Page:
How Sunderland got its hills - and the men who built an ark one of them

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Thousands watched when a ship was launched from the top of one of them

Guess which city has seven hills and a historic church called St Peter’s.

No it’s not Rome. It’s good old Sunderland and there’s a reason why its hills were of great significance.

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Philip Curtis of Sunderland Antiquarian Society explains more in the society’s latest newsletter.

Sunderland’s importance as a thriving port was growing by the end of the 18th Century.

But there was a by-product of its new prosperity and it was brought ashore by ships.

Sunderland's ballast problem which stretches back hundreds of years.Sunderland's ballast problem which stretches back hundreds of years.
Sunderland's ballast problem which stretches back hundreds of years.

Ships would sail into Sunderland to trade in pottery, glass and coal. To make sure they were safe at sea, they would carry ballast.

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Soil, sand and shale all brought ashore

But when they arrived in port, they would have to dump it before collecting their cargo.

That meant that Sunderland was being filled with soil, sand, shale and gravel and it was building up along the river banks.

Historian Philip Curtis.Historian Philip Curtis.
Historian Philip Curtis.

It was an act of vandalism which continued for hundreds of years, mainly at Deptford and Monkwearmouth.

It threatened to engulf St Peter’s Church

It became such a big problem that the ballast was threatening to engulf St Peter’s Church.

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By the 1780s, it came within a few feet of being completely covered. Another barrelful and the front door would probably have been sealed forever.

Four of the ballast hills were in Monkwearmouth.

A society with the history of Sunderland at its heart.A society with the history of Sunderland at its heart.
A society with the history of Sunderland at its heart.

Four hills with a history

Meeting Hill, which was 1,000ft high, got its name from a Baptist Meeting House which was built on the top of it.

It was eventually demolished to make way for new housing in 1833.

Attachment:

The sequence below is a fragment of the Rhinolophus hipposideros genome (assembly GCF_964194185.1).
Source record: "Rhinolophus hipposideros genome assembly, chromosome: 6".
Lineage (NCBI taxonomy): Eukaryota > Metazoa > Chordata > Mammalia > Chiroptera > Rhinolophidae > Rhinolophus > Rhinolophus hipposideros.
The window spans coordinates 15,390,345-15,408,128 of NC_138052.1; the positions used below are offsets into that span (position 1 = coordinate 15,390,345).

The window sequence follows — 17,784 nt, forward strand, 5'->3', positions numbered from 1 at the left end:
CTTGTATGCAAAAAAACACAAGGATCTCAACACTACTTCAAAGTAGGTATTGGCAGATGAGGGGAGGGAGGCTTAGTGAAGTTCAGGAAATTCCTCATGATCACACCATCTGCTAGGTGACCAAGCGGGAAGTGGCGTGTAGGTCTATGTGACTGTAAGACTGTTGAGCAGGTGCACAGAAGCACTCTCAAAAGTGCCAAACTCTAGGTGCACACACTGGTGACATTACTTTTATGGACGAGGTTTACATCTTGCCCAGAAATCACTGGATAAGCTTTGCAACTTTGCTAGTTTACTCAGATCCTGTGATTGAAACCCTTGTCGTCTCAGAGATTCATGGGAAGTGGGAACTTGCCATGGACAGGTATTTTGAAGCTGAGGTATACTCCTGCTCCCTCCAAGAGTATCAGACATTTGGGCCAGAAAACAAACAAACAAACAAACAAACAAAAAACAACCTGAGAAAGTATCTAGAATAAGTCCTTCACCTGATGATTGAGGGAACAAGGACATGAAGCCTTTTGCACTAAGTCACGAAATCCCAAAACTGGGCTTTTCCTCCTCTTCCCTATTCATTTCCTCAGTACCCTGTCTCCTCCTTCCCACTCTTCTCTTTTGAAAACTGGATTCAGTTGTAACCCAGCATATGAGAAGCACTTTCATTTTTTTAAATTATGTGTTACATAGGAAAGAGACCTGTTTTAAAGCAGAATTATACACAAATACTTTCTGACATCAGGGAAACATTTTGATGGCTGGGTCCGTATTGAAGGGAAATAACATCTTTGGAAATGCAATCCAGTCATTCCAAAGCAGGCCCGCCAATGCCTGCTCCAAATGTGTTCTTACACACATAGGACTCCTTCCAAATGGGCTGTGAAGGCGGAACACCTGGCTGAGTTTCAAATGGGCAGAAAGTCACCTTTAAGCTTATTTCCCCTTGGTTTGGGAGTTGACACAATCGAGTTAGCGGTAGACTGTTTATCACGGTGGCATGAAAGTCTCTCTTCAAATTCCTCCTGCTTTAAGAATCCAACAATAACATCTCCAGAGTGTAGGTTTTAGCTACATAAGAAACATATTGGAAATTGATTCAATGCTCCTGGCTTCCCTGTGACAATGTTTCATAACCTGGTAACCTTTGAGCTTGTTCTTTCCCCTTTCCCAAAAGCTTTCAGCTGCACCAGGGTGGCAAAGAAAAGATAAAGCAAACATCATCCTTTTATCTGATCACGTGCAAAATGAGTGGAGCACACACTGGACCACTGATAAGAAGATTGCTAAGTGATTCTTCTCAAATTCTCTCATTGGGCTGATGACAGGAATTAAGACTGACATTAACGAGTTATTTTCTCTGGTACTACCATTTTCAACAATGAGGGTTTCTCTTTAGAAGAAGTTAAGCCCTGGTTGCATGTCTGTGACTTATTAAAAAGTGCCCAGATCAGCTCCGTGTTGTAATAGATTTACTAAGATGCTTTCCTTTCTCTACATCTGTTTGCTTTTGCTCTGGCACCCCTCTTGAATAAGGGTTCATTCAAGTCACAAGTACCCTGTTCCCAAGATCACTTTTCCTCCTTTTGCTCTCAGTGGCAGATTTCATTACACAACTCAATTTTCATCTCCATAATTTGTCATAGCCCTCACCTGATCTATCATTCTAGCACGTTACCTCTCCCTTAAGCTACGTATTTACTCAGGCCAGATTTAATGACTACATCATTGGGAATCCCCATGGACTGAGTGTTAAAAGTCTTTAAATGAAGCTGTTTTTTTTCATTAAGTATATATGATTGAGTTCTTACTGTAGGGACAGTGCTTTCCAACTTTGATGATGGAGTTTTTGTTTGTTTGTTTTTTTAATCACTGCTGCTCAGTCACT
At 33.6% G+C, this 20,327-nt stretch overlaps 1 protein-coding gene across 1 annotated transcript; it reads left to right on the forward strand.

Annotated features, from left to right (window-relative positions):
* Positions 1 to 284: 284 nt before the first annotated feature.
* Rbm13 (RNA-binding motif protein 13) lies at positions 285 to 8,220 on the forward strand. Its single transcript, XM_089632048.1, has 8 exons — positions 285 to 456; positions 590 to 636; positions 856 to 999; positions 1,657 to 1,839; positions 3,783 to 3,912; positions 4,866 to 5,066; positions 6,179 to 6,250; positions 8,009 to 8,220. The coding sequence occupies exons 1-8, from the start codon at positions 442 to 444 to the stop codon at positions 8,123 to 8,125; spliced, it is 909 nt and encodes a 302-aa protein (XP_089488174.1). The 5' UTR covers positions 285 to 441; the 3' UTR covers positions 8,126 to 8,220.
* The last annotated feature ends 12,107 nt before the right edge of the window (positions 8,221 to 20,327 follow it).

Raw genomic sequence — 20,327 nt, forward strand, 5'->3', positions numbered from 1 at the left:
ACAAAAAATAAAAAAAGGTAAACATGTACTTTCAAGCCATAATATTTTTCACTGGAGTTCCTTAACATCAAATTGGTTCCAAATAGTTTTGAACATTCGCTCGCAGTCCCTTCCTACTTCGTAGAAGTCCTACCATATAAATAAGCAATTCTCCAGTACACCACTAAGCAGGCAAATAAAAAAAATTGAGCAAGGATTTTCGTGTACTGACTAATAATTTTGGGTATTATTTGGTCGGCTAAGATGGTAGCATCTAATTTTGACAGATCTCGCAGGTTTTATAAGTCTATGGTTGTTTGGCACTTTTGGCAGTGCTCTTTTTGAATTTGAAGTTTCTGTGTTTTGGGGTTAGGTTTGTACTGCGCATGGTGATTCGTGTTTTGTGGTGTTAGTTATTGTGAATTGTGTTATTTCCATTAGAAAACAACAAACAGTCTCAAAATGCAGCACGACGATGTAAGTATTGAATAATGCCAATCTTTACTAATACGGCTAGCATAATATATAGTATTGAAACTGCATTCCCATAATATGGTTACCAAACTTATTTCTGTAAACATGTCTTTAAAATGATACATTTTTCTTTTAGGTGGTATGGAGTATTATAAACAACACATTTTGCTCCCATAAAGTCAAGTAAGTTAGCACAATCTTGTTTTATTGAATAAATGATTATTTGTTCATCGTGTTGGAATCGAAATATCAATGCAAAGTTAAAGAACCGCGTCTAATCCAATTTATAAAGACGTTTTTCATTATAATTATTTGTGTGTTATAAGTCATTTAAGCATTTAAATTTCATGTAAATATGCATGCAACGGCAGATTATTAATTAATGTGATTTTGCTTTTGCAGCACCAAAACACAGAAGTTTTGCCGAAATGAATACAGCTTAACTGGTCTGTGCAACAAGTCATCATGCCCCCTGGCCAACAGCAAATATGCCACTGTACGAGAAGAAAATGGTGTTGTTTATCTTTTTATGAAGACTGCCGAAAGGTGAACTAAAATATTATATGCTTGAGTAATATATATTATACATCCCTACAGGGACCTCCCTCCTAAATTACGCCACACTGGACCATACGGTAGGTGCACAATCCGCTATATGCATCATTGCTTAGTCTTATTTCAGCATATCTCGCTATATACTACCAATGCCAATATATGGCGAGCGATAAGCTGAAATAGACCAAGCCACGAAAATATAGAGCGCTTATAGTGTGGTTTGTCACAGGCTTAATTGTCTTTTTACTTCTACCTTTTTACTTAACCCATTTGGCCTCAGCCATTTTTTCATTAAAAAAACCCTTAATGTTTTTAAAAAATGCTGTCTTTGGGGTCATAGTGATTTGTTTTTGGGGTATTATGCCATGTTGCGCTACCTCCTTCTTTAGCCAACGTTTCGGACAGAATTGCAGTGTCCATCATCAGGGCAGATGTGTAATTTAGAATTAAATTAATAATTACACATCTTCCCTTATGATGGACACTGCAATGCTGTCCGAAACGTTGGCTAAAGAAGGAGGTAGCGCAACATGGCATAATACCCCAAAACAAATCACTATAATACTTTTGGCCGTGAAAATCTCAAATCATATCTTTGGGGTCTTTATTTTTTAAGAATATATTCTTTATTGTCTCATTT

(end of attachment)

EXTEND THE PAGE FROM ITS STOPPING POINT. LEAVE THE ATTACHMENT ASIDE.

Palmer’s Hill had a large house on the top of it and a fine house on its eastern side.

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Cage Hill got its name from the small prison which was built on it.

The remnants of Cage Hill in Monkwearmouth.The remnants of Cage Hill in Monkwearmouth.
The remnants of Cage Hill in Monkwearmouth.

And Look Out Hill was so called because it was the point where pilots would stand to keep a lookout for any ships entering the Wear.

The ark which was built on top

Perhaps the strangest story came from Palmer’s Hill in 1840. Four young shipwrights decided to build an ark on it.

But there was a question over why they would build such a huge vessel on the top of the hill. They would have to get it past houses and other obstructions if it was ever going to reach the water.

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When the day came to move it, roads were closed and thousands of people turned out to watch.

One of the daredevils tied himself to the boat and then cut the ropes which were holding it in place.

The monster vessel raced down the hill and into the river with no-one getting hurt, and the great crowds cheering.

The pluses - and glassmaking was one

But there were some pluses to Sunderland’s ballast.

A rare photo which shows the people who lived at Cage Hill.A rare photo which shows the people who lived at Cage Hill.
A rare photo which shows the people who lived at Cage Hill.

Other hills were built as far up as Deptford where the sand was used in glass, bottle making and pottery.

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It is highly doubtful whether such industries would have even been started in Sunderland without the daily arrival of sand.

Thanks to Philip for a wonderful insight into Sunderland’s past. The latest Antiquarian Society newsletter is filled with similarly interesting stories.

The society's newsletter goes out to its members and is packed with fascinating reads about Sunderland's past.

Visit the treasure trove

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You can also visit the Antiquarian Society’s Facebook page or its website which is at

And to become a member, email [email protected]

Tell us about a moment in Sunderland history that you would like us to revisit, by emailing [email protected]

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